Friday, December 14, 2007

Is There a Future For ABCP?

By: Daryl Ching, Clarity Financial Strategy

I spoke on BNN this morning to give an update on the Crawford Committee deadline. Click here to watch the interview. Further to my comments I wanted to add more commentary.

The outcome of the non-bank ABCP restructure for the $35 billion of frozen assets will have a significant impact on the ABCP market going forward. Despite the fact that this represents only one quarter of the total ABCP market in Canada, if investors take losses, they may shy away from the ABCP investments altogether. The news that we are hearing is that progress is being made by the Crawford Committee with the restructure of Skeena Trust, the jumbo fund with senior and junior notes and a positive outlook on getting the standstill period extended to March 2008.

While this is good news for the large ABCP investors who can wait out the restructure, this does not help the smaller investors who are cash strapped and cannot wait any longer for the restructure. The smaller investors have expressed frustration, not having a seat at the table through the negotiation process. The money they expected to get paid in August has hindered their ability to continue normal business operations, they feel they have been left in the dark with little transparency on progress and they find it tough to sell their assets, as information on the assets is not being released to the public. In my mind, despite representing the minority, there is nothing more imperative than providing some liquidity relief to small investors who cannot wait out the restructure any longer. I certainly hope that since Crawford's Committee has decided not to release the information to facilitate a secondary market, that they have a plan in their proposal to provide some form of liquidity to the smaller investors who are in dire need, and I hope this becomes available immediately. I also hope to see more transparency and more frequent updates from the Committee going forward.

So the big question is will the ABCP market collapse? My response is that the ABCP market is too important to fail for many reasons. The ABCP market is approximately $120 billion in Canada, which represents the largest portion of the non-government short-term money. There is more ABCP outstanding than Banker's Acceptances and corporate commercial paper combined. While I can point out that ABCP represents a neat alternative investment for a higher pickup in yield than GICs, it is more important to note that many large companies across the country rely on securitization is a key source of funding. The Big 3 auto companies, credit card companies, mortgage companies and others rely on ABCP as their largest source of capital. If the ABCP market went away, you would have many large companies scrambling to find a new source of funding that will likely come less efficiently and at a higher cost, passing on higher prices and interest rates to consumers.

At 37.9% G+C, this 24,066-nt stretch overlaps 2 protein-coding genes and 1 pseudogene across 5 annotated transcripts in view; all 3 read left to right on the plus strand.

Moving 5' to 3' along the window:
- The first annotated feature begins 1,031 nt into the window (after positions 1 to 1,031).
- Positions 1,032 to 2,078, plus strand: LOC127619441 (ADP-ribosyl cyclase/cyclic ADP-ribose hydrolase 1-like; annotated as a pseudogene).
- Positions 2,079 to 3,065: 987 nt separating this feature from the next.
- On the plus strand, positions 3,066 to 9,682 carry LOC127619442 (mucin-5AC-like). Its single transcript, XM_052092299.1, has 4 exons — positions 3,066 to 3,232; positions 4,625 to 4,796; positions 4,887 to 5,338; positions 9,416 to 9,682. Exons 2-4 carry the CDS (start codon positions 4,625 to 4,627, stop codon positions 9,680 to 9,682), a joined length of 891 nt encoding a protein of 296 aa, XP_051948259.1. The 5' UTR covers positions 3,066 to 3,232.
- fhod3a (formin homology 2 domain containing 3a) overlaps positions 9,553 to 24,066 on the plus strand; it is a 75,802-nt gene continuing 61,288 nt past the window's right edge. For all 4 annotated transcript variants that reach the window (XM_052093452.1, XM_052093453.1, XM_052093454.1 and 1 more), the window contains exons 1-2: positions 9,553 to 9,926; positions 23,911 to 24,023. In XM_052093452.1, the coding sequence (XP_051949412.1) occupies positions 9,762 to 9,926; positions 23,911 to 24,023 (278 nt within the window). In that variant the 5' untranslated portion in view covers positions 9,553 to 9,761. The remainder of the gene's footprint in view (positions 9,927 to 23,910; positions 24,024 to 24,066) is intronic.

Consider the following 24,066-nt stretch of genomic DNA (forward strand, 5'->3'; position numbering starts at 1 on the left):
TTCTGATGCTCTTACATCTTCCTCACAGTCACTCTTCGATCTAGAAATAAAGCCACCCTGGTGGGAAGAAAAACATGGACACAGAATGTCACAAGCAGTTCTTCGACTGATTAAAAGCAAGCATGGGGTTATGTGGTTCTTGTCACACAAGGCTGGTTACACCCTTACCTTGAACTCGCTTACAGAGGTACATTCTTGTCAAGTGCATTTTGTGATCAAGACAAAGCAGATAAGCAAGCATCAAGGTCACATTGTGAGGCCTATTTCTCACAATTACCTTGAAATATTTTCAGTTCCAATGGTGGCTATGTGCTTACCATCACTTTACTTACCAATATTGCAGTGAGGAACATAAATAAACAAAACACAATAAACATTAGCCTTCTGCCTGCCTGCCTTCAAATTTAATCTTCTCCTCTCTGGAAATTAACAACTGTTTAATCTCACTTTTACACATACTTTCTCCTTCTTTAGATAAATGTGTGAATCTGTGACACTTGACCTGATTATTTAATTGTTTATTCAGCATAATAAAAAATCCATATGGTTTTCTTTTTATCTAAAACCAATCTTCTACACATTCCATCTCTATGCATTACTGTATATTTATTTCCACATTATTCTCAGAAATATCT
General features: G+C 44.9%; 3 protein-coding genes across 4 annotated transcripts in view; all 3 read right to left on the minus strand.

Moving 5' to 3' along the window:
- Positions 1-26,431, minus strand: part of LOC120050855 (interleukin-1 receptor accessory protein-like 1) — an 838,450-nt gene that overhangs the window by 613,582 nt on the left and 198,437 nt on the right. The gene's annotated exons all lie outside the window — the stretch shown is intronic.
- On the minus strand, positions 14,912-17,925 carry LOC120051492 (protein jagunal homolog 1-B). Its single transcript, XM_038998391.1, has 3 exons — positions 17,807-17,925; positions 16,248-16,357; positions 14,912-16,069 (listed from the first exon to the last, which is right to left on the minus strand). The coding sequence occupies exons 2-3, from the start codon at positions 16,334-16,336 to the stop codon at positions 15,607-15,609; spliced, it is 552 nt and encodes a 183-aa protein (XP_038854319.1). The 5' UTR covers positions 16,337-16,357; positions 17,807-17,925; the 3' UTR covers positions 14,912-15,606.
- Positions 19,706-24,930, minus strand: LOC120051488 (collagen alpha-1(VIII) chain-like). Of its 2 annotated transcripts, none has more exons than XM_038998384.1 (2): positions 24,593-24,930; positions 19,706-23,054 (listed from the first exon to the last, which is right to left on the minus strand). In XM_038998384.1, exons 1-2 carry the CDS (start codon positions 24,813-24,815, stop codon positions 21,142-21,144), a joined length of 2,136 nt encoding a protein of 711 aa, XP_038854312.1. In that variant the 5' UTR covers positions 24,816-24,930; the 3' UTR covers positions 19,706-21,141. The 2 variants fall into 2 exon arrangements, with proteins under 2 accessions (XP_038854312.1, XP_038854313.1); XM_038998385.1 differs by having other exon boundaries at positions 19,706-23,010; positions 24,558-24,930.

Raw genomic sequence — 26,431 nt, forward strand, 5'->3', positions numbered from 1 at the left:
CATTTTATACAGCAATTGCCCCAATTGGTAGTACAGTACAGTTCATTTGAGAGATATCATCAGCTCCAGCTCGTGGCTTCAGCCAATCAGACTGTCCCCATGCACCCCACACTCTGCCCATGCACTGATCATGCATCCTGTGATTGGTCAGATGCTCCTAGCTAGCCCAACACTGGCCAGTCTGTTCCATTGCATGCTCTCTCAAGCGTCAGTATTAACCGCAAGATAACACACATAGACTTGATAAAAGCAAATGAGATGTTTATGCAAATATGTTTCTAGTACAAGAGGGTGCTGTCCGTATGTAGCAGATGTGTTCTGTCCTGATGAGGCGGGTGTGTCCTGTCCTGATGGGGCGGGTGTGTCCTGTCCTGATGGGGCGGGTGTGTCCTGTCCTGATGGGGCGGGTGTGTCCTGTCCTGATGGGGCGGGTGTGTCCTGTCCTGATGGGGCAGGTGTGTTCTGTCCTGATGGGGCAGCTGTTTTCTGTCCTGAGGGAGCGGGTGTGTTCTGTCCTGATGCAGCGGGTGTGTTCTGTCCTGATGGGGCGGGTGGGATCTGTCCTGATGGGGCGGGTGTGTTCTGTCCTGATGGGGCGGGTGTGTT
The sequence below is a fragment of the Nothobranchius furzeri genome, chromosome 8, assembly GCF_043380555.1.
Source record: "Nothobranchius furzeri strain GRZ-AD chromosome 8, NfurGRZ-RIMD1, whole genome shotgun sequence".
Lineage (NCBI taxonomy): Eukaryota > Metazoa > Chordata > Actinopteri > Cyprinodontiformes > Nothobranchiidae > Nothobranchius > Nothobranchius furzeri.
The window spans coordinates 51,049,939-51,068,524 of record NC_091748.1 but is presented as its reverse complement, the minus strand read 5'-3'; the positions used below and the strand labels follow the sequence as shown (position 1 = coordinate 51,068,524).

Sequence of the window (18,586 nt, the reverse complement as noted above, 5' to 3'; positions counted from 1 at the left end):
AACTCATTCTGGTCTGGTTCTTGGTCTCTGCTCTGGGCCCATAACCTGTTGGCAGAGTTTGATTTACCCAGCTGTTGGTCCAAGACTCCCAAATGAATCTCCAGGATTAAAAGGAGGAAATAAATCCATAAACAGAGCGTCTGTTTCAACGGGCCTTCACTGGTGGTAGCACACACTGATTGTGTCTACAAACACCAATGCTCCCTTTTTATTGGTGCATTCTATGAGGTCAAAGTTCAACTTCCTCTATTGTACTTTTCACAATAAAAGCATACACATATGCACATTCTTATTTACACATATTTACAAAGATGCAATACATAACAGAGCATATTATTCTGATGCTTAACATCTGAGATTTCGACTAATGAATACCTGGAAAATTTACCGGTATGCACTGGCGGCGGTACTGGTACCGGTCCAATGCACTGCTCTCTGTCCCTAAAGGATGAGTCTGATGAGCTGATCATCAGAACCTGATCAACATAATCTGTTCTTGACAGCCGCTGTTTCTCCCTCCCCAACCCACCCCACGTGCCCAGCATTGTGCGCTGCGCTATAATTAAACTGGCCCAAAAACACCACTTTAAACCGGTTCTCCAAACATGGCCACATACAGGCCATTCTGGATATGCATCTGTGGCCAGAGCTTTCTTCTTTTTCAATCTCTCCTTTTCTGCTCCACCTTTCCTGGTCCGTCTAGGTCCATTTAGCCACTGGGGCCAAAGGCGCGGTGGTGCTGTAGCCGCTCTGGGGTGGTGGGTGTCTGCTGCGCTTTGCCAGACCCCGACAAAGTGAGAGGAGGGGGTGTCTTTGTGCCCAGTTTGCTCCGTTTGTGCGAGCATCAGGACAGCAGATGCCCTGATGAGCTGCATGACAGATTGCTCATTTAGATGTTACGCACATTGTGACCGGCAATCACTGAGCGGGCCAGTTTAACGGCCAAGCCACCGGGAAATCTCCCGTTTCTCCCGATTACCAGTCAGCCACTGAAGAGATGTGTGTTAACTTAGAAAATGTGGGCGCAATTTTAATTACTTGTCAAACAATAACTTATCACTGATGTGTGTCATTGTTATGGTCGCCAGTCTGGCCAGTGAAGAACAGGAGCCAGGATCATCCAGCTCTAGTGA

There is no question that market participants have made mistakes in this industry, and we are paying dearly for them. However, this is an opportunity for us to learn from our mistakes and make it right. There are two fundamental changes that must occur to revive the industry: 1) Market participants must increase transparency and make a concerted effort to educate the investors and 2) Investors must do their homework. If investors want a pick up on yield on their investments, they cannot rely solely on the rating agencies and they should only be considered opinions. It will be up to the investors to seek the required expertise, establish their own criteria for how they get comfortable with the assets and set up a platform to do monthly due diligence and analysis.

Is there a need for further regulation? I don't think more regulation is answer to our problems in this case. I think investors will get smarter, demand more information and do their analysis. Industry participants will realize that they need to provide more transparency. With the work required to analyze the assets, this may mean that we see less investors, but they will become more sophisticated. On August 13, the market disruption was caused by panic from investors who did not understand the assets and found out the they had exposure to subprime. It should be noted that there is good quality and bad quality subprime assets. The earlier vintages of subprime had no teaser rates, minimum down payments, respectable credit scores from the borrowers and low delinquency and default rates. Mortgage underwriting became more aggressive in 2005 and 2006 with the low teaser rates and no down payments. If investors were sophisticated and understood this, there would not have been a mass exodus on the entire non-bank ABCP market and investors would have continued to roll the trusts that had good quality assets.

As an indiviudal who has invested so many years in this industry, I feel a personal responsibility to help revive the securitization market. I will do whatever I can to push for more transparency from conduit sponsors and provide education to participants who need to get up the curve. I believe this will level the playing field, where all participants in the market will receive consistent information and there will no longer be any investors at a disadvantage.

Daryl Ching

No comments: